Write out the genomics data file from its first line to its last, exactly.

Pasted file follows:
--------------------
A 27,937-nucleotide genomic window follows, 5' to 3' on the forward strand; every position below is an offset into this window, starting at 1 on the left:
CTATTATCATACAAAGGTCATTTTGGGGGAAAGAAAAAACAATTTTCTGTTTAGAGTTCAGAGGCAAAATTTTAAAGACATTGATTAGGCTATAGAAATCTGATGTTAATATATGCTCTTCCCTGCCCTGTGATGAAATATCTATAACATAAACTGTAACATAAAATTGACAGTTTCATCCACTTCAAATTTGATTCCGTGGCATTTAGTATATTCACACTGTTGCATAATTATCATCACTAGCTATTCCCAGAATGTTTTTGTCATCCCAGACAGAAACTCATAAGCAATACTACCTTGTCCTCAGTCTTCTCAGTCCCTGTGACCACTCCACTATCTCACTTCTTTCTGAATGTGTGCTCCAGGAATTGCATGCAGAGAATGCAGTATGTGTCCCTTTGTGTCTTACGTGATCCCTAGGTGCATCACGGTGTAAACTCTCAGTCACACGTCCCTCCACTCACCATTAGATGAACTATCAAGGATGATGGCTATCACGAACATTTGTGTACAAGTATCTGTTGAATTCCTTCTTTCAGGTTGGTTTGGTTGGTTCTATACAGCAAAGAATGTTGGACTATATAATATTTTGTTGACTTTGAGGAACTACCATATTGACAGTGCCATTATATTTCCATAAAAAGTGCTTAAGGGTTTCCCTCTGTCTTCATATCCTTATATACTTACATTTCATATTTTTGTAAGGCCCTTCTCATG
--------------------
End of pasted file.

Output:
A 27,937-nucleotide genomic window follows, 5' to 3' on the forward strand; every position below is an offset into this window, starting at 1 on the left:
CTATTATCATACAAAGGTCATTTTGGGGGAAAGAAAAAACAATTTTCTGTTTAGAGTTCAGAGGCAAAATTTTAAAGACATTGATTAGGCTATAGAAATCTGATGTTAATATATGCTCTTCCCTGCCCTGTGATGAAATATCTATAACATAAACTGTAACATAAAATTGACAGTTTCATCCACTTCAAATTTGATTCCGTGGCATTTAGTATATTCACACTGTTGCATAATTATCATCACTAGCTATTCCCAGAATGTTTTTGTCATCCCAGACAGAAACTCATAAGCAATACTACCTTGTCCTCAGTCTTCTCAGTCCCTGTGACCACTCCACTATCTCACTTCTTTCTGAATGTGTGCTCCAGGAATTGCATGCAGAGAATGCAGTATGTGTCCCTTTGTGTCTTACGTGATCCCTAGGTGCATCACGGTGTAAACTCTCAGTCACACGTCCCTCCACTCACCATTAGATGAACTATCAAGGATGATGGCTATCACGAACATTTGTGTACAAGTATCTGTTGAATTCCTTCTTTCAGGTTGGTTTGGTTGGTTCTATACAGCAAAGAATGTTGGACTATATAATATTTTGTTGACTTTGAGGAACTACCATATTGACAGTGCCATTATATTTCCATAAAAAGTGCTTAAGGGTTTCCCTCTGTCTTCATATCCTTATATACTTACATTTCATATTTTTGTAAGGCCCTTCTCATG